By Steven Reinberg
WEDNESDAY, Nov. 5, 2014 (HealthDay News) -- Arthritis pain relievers known as COX-2 inhibitors, including Celebrex and Lodine, are associated with an increased risk of dying within a month after a stroke, according to a new study.
"This large study from Denmark adds to the prior concerns about COX-2 inhibitors and stroke risks," said Dr. Ralph Sacco, chairman of neurology at the University of Miami Miller School of Medicine.
However, while the study found an association between use of these painkillers and death in stroke patients, it did not prove cause-and-effect.
Other types of nonsteroidal anti-inflammatory painkillers (NSAIDs) -- including ibuprofen (Advil, Motrin) and naproxen (Aleve) -- weren't linked to an increased risk of death after stroke, the study authors said.
COX-2 inhibitors have previously been linked to an increased risk for both heart attack and stroke. In 2004, Merck pulled the popular painkiller Vioxx from the market because of this association.
The next year, the U.S. Food and Drug Administration asked Pfizer to voluntarily stop selling Bextra (valdecoxib) because of its link with an increased risk of heart attack and stroke.
Celebrex (celecoxib), however, which is in the same class of drugs and also made by Pfizer, remains on the market.
In the new study -- based on more than 100,000 people hospitalized for a first stroke between 2004 and 2012-- the investigators wanted to see if the painkillers affected recovery from a stroke.
The researchers found that use of Celebrex prior to hospitalization for ischemic stroke was associated with a 19 percent increase in risk of death within a month, compared with non-use of the drug.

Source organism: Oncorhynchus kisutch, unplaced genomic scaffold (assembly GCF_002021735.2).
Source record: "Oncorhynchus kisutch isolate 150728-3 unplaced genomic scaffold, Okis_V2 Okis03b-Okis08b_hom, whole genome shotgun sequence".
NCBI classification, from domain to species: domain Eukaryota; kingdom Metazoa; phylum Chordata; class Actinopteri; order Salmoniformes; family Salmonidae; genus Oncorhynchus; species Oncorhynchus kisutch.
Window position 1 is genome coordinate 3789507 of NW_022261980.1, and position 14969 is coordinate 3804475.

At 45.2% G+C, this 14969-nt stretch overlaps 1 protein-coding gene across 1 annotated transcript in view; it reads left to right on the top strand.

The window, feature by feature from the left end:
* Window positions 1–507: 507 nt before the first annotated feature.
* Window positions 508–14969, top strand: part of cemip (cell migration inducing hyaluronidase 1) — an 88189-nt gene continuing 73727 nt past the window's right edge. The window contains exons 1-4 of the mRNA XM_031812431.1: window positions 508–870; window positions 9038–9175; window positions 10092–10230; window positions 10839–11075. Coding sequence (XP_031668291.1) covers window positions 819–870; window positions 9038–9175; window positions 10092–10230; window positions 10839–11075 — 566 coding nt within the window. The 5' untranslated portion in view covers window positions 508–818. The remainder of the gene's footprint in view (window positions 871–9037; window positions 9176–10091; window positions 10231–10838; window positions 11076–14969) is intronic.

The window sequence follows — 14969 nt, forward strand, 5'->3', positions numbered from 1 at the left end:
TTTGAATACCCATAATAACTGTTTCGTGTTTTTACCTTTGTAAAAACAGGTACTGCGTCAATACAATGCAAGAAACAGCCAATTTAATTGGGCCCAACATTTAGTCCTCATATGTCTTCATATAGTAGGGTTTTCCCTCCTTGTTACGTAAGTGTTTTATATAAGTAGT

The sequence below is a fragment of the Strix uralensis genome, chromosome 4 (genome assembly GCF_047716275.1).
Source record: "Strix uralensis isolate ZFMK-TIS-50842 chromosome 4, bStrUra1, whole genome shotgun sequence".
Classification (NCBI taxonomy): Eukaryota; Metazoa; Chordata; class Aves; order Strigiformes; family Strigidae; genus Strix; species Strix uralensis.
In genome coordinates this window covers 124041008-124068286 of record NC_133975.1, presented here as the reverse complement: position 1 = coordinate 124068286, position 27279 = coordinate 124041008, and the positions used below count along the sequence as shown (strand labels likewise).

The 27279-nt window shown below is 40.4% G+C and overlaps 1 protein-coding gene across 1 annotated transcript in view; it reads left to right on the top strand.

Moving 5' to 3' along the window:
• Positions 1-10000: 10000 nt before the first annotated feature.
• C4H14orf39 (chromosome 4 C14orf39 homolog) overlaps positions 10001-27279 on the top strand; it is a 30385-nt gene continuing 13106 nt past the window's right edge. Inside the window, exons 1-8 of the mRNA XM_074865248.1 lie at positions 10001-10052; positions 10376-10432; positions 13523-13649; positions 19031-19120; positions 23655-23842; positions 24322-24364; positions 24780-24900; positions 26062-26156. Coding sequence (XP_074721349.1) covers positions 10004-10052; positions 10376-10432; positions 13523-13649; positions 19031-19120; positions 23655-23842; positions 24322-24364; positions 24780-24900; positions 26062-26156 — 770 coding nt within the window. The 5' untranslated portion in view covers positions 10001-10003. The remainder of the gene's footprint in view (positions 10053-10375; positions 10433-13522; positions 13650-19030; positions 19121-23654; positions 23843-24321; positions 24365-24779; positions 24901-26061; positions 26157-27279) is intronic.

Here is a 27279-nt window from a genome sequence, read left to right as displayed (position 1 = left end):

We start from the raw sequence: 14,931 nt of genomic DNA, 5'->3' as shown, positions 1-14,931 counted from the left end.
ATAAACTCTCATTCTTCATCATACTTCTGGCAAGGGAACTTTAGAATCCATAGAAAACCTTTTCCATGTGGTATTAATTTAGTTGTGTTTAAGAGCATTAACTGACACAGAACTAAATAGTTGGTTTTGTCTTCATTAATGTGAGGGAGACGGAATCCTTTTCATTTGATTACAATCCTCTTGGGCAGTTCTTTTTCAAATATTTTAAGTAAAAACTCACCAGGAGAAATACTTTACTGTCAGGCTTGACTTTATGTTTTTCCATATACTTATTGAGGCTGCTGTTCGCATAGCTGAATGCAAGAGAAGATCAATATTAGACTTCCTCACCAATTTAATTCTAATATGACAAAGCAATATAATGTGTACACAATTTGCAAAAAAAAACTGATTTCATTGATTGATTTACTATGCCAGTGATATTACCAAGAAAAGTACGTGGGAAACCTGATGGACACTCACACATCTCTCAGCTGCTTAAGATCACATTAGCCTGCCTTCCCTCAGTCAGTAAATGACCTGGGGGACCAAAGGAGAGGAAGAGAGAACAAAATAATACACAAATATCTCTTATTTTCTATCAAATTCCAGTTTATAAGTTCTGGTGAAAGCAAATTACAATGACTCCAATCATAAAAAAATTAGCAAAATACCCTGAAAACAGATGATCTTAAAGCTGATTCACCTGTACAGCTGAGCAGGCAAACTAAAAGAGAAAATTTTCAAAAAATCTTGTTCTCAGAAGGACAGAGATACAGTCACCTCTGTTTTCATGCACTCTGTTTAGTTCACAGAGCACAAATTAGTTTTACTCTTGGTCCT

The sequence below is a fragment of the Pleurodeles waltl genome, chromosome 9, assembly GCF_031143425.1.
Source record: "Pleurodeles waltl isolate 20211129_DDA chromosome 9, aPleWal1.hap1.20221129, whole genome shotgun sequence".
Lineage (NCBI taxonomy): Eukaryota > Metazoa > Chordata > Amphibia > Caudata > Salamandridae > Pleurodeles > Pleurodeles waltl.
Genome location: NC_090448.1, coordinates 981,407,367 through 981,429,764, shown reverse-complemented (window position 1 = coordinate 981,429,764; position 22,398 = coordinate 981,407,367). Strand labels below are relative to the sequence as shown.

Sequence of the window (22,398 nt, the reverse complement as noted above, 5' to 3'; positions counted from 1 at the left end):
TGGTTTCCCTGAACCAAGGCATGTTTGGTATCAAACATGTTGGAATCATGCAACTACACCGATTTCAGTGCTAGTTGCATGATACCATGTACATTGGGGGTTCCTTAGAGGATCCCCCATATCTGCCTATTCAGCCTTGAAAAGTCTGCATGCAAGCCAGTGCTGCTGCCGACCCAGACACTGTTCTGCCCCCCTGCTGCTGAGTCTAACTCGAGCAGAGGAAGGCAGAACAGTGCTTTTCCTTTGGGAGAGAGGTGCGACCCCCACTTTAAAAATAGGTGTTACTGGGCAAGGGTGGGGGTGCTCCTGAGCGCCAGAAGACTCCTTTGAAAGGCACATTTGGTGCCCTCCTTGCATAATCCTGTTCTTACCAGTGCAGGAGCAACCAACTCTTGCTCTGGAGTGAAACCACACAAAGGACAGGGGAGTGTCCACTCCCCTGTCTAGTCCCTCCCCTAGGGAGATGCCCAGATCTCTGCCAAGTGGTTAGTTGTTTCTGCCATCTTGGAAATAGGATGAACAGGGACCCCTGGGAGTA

"Much of this result came from new users of the drugs, who were 42 percent more likely to die from stroke than those who were not taking the drugs," said lead researcher Dr. Morten Schmidt, the cardiovascular research coordinator at Aarhus University Hospital.
"The results were also stronger for those taking the older COX-2 inhibitors," he added.
The older drugs -- for example, Lodine (etodolac) -- raised the risk of dying from stroke by 53 percent, the researchers reported.
The report was published in the Nov. 5 online edition of the journal Neurology.
Of the more than 100,000 stroke patients the researchers looked at, 11 percent used painkillers prior to admission and 8 percent were former users.
"There are several cardiovascular risks to consider when prescribing NSAIDs, in particular COX-2 inhibitors," Schmidt said.
"Efforts should be made to ensure people with a higher risk of stroke are not prescribed these medications when other options are available," he said.